In those days in India, there were no printing press facilities and most of the written literary works were done on dried palm leaves, using special preservation methods. By introducing printing press in 1821, Bailey became progenitor and publisher of the local language - Malayalam  and established a printing press. He gained considerable knowledge of Malayalam, a Dravidian language that has roots in Tamil and Sanskrit languages. He was the first lexicographer in Malayalam  and he himself translated the Bible into Malayalam and 1846 published the first English-Malayalam dictionary.  The Hindu news paper article of May 29, 2016 stated: Graham Shaw says:" Exactly 300 years ago, on May 12, 1716, a small edition of an English schoolbook rolled off the press at Tharangambadi (once a  Dutch settlement ), now in Nagapatnam district, Tamil Nadu. Thomas Dyche’s A guide to the English tongue was printed for use in the charity school for poor Protestant children, established in Chennai in 1715 by East India Company’s chaplain, William Stevenson. Apparently, this was the first book to be printed in English in India, or in the whole of Asia."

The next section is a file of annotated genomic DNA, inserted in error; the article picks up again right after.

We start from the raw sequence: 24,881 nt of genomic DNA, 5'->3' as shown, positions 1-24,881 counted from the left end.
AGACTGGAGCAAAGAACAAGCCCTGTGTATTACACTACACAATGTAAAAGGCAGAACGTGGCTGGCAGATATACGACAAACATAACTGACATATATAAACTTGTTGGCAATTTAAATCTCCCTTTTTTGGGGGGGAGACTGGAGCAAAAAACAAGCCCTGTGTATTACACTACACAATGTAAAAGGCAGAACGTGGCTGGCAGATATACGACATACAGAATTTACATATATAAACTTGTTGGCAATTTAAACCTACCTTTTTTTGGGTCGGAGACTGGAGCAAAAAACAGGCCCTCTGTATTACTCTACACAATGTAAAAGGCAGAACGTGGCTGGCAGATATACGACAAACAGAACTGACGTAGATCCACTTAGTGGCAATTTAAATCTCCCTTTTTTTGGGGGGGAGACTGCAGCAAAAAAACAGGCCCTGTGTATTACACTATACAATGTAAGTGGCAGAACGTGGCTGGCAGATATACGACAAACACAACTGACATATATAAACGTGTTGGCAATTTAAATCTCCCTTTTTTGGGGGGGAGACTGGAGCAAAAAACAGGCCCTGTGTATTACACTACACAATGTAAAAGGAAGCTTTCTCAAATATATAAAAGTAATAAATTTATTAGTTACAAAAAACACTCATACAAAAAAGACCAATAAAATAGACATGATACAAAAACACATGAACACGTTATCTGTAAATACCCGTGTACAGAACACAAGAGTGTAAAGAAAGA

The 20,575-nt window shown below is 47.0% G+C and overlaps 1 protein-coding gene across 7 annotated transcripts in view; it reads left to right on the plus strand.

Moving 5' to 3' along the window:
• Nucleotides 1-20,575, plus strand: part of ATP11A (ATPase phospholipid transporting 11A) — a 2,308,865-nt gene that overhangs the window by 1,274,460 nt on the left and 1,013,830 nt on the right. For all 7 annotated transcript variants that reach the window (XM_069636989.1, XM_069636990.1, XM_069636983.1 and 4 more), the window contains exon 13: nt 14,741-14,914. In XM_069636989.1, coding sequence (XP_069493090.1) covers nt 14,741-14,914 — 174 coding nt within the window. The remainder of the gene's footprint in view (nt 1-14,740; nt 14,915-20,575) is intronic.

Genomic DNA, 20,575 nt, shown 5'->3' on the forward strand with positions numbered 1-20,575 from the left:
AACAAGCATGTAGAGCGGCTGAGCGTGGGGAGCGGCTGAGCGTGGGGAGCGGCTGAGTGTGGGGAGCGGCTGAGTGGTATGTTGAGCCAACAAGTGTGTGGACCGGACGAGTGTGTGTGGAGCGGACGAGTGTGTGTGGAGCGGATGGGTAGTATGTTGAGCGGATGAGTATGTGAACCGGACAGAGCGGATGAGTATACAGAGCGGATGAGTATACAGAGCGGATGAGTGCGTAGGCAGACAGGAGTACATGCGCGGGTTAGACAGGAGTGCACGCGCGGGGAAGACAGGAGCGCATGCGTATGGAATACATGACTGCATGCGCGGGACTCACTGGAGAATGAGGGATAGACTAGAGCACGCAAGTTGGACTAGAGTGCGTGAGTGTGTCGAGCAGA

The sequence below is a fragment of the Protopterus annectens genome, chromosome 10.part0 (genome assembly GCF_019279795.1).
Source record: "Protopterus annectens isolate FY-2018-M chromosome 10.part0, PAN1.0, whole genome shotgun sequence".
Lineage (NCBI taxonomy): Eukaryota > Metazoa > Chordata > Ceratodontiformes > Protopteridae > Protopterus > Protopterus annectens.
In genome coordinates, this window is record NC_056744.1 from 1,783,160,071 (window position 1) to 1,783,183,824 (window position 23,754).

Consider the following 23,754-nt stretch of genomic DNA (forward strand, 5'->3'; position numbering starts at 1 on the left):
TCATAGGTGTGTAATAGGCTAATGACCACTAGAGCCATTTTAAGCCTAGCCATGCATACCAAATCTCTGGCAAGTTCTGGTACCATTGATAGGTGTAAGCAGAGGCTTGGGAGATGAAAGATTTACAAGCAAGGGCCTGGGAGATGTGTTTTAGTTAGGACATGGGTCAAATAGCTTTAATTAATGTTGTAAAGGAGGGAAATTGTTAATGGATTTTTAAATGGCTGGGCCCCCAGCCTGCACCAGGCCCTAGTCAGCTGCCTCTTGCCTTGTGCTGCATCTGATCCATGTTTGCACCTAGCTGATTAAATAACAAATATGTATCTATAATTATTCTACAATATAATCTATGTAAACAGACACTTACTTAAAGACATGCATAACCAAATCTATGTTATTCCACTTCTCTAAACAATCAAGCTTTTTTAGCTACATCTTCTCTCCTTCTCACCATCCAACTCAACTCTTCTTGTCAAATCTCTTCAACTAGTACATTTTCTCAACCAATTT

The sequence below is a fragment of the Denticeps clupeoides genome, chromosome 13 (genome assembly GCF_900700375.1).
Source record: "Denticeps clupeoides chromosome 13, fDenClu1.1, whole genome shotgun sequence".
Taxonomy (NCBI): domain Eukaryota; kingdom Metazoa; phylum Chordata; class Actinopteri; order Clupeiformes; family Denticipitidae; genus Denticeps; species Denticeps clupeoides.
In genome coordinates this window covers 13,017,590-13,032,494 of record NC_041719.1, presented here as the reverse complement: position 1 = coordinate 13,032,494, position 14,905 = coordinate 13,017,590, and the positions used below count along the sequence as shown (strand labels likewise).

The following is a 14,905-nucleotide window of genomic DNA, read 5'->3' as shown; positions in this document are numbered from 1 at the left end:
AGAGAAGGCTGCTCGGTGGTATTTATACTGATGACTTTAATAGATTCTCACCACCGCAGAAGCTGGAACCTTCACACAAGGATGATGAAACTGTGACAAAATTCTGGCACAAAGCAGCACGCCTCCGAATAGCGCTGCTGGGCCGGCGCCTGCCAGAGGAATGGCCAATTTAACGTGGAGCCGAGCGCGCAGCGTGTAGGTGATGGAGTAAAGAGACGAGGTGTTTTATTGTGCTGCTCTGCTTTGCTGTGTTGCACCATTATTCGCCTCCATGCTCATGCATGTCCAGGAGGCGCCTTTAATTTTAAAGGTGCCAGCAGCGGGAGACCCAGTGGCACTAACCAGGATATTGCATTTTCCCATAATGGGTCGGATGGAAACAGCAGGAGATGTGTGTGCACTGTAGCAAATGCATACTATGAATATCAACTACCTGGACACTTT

CMS college, Kottayam, Kerala. Deccan Chronicle
As for Bailey, he dedicated much of his own time to printing bible, etc in the local language and had a separate building built for this purpose. Besides, using the talented local silversmiths, he had the first types cut  in Malayalam according to his specification. Indeed it was a pioneering work in the Malayalam printing industry in the1840s. With the fully functional  wooden press, designed by him assisted by the natives he printed out several works. His types' hallmarks are legibility, economy and better life. Benjamin Bailey went on furlough in 1831 returned from England in1834. During his stay in England, along with his son, he worked on the types, font, etc suitable to Malayalam.

CMC college, Kottayam. Onmanorama - Manoramaonline